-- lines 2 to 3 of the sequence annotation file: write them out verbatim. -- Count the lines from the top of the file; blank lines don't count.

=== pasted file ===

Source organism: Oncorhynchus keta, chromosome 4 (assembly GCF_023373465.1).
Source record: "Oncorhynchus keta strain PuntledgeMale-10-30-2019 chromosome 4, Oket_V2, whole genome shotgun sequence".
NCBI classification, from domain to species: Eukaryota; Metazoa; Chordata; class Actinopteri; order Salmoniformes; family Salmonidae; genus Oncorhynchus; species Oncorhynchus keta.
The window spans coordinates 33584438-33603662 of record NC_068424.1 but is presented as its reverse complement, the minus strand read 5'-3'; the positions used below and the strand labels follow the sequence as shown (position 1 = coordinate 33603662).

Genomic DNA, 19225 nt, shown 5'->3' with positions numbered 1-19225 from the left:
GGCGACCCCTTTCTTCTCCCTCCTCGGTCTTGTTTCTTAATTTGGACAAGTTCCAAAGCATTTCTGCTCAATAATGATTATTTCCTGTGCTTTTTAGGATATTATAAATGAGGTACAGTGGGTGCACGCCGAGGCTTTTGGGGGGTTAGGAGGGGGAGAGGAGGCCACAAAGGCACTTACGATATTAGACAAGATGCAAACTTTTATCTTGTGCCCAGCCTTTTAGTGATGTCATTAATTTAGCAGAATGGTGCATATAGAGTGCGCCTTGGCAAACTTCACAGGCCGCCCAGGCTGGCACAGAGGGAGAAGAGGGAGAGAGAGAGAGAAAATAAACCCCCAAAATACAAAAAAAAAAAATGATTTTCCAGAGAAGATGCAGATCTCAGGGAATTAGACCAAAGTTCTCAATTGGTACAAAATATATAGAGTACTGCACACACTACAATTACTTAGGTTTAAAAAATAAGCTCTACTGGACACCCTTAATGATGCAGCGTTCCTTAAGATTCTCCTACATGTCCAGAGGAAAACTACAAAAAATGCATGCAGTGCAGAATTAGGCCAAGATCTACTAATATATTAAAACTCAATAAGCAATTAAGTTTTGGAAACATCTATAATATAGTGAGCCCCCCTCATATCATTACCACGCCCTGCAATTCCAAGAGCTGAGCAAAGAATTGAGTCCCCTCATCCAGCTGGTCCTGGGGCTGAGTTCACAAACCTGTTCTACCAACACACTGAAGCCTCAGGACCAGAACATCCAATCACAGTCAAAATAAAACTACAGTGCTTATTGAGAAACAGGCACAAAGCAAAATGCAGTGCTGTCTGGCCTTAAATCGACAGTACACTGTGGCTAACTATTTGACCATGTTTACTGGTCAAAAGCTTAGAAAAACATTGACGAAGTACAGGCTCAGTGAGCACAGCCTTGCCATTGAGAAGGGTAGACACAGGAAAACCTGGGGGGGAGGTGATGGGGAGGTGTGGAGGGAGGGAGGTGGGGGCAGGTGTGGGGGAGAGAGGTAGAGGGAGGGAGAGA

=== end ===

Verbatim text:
Source record: "Oncorhynchus keta strain PuntledgeMale-10-30-2019 chromosome 4, Oket_V2, whole genome shotgun sequence".
NCBI classification, from domain to species: Eukaryota; Metazoa; Chordata; class Actinopteri; order Salmoniformes; family Salmonidae; genus Oncorhynchus; species Oncorhynchus keta.